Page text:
"To be ethical means that, at the very least, what you do has no effect on others, and at the very most, has a positive effect on them. There is no such thing as ethical behavior that does harm."  -- Pam Flowers

Magnetic North Pole Expedition: Resolute Bay to the Magnetic North Pole, on April 9, 1991 Pam and three sled dogs set out alone from Resolute Bay, Nunavut, Canada to travel 325 miles to the Magnetic North Pole.

The Magnetic North Pole and the geographic North Pole are not the same. The geographic North Pole is a stable point at the top of the world where the earth rotates on its axis and varies in location by only a few feet throughout the year. The Magnetic North Pole is a region where magnetic forces enter the earth. This region is in constant motion in an elliptical orbit that varies anywhere from 10-30 kilometers east to west and about 50-110 kilometers north to south. The region is continually drifting northwest at approximately 8-12 kilometers per year.

In the early 1900's, the Magnetic North Pole was rotating beyond the northwest corner of King William Island. That it was in constant motion and drifting was confirmed through scientific studies carried out by Norwegian explorer (and my hero) Roald Amundsen.

During the time of this research, Amundsen and his men lived aboard their ship called Gjoa and the bay in which it lay at anchor was named Gjoa Haven. Rather quickly, a community of Native people grew up near the ship and thus began the community of Gjoa Havent that exists to this day in Nunavut, Canada. At the time of Amundsen's research, countless numbers of people for an indeterminable number of years had already walked directly over the Magnetic North Pole.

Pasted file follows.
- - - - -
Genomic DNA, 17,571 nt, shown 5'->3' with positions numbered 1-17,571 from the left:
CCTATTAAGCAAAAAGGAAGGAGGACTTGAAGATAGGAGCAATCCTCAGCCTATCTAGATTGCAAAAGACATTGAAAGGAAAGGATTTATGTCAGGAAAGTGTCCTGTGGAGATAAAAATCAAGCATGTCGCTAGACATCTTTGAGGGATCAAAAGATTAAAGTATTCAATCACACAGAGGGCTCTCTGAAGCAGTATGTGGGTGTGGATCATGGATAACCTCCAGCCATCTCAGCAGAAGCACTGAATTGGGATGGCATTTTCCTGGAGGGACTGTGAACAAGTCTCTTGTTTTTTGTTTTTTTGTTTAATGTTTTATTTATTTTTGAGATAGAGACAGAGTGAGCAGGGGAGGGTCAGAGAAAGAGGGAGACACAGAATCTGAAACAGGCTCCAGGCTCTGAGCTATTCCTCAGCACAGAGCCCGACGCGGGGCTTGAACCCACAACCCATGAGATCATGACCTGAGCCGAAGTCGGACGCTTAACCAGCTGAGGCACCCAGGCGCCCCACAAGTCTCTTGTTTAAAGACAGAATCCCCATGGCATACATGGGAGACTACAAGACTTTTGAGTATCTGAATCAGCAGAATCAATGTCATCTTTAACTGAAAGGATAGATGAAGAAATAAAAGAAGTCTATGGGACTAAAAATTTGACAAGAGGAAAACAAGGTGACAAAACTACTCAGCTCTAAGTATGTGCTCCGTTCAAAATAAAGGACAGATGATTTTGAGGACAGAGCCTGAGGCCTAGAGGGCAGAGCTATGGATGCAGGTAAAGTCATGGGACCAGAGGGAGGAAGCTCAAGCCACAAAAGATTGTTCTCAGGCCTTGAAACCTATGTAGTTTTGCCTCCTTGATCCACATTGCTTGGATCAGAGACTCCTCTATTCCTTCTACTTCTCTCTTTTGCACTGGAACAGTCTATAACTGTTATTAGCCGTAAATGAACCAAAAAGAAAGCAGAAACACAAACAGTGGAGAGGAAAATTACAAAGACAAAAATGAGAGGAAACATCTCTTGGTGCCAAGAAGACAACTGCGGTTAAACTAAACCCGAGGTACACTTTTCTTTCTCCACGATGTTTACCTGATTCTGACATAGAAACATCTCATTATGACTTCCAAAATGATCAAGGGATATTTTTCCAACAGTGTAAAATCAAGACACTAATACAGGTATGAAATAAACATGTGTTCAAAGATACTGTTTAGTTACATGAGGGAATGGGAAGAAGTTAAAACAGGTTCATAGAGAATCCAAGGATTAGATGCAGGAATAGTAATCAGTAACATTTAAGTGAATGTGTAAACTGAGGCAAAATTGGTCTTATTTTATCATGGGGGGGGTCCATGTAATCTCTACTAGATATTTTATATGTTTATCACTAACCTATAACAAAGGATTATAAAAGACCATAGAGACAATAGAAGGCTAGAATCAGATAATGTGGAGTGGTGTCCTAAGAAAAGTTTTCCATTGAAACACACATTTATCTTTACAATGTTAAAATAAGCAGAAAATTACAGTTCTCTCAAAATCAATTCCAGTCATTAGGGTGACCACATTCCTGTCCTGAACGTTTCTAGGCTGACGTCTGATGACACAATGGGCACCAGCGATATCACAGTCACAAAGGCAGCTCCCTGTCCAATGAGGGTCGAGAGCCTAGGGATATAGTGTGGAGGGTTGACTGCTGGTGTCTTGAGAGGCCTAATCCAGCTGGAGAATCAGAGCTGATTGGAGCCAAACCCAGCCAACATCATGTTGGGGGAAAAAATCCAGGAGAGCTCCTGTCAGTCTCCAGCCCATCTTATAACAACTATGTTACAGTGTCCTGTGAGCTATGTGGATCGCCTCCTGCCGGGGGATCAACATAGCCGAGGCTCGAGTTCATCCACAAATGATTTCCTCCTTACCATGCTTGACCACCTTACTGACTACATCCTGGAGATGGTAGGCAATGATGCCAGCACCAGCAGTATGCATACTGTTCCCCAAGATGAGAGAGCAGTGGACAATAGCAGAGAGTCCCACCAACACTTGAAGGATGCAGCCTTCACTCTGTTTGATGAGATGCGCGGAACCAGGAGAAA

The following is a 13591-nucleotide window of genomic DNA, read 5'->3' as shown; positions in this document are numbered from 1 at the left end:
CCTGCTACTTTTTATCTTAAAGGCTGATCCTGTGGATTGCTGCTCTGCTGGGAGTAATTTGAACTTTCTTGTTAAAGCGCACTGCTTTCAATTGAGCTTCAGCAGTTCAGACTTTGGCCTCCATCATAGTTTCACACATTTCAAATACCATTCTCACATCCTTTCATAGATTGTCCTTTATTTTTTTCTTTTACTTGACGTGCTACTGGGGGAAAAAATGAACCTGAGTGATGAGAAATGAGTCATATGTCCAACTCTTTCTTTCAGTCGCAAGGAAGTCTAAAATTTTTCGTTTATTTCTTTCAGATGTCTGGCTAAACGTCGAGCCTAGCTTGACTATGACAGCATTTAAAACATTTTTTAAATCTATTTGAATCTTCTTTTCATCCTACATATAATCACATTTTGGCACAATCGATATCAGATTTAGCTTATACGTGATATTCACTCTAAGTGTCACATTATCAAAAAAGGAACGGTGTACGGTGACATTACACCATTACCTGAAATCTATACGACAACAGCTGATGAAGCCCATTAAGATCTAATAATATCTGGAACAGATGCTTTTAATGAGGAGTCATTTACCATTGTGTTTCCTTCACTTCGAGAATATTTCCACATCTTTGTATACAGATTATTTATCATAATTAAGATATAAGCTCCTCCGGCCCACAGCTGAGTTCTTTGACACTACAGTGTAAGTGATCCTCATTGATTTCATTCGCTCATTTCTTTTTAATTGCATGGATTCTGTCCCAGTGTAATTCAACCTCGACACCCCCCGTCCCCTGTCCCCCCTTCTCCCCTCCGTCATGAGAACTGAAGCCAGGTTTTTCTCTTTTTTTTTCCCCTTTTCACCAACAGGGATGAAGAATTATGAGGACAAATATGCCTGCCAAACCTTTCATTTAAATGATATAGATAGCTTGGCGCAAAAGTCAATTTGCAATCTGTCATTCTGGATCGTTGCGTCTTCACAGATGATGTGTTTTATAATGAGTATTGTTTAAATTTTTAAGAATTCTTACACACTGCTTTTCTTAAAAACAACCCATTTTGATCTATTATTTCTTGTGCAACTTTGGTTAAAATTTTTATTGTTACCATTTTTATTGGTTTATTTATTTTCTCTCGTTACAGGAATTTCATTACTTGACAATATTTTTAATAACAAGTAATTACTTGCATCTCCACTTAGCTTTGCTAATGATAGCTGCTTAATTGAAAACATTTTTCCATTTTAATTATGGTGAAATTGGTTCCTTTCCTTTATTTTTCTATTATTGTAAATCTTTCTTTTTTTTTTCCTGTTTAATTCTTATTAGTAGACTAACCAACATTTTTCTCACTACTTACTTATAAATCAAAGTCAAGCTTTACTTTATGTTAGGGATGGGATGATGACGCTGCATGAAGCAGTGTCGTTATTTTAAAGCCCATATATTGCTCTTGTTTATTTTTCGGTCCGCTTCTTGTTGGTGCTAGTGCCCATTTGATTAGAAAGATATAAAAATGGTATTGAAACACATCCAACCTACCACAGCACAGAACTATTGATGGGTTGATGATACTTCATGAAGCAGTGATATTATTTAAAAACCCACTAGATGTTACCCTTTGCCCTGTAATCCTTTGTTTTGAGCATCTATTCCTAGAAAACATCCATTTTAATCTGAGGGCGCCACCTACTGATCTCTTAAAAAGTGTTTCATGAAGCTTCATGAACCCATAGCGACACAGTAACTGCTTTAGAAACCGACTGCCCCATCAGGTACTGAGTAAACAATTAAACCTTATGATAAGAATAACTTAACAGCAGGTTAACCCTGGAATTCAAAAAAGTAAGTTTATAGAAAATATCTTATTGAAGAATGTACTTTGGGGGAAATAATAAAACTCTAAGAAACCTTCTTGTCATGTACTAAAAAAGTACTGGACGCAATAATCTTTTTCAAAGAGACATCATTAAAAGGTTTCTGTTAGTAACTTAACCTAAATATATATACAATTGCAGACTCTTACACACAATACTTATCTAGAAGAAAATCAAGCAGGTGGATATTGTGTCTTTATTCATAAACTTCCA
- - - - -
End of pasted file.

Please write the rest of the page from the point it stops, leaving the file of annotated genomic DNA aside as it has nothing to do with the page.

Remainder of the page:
From the early 1970's until the present, many polar adventurers have traveled to the region of the Magnetic North Pole, using the nearest community of Resolute Bay as their starting point and traveling by various means across the surface of land and ice. By 1991 it had drifted about 650 miles and was in the area of the Noice Pennisula on Ellef Rignes Island.

So in 1991 it was Pam's goal to become the first woman in modern history to travel solo from Resolute Bay to the Magnetic North Pole, ever mindful that in the past many Native women had long since walked over that curious place on our planet. It would be Pam's second journey to the Magnetic North Pole because she had traveled there by dog team with a friend in 1987.

For nineteen days during Pam's 1991 expedition she and her dogs traveled the most common route. This took them around the large western bulge of Cornwallis Island, past Little Cornwallis Island and the now defunct lead-zinc Polaris Mine, up the eastern coast of Bathurst Island, past King Christian Island, and on to the Noice Pennisula of Ellef Rignes Island where the Magnetic North Pole was drifting. Pam walked almost the entire way, while her three husky dogs, Douggie, Matt, and Robert pulled the sleds. Along the way, they encountered a polar bear, rough ice, thin ice, and storms.

Pam and her dogs reached the Magnetic North Pole on April 27, 1991. When Pam pulled out her magnetic compass, she found it pointing straight down, confirming that indeed she and her dogs were in the region known as the Magnetic North Pole.






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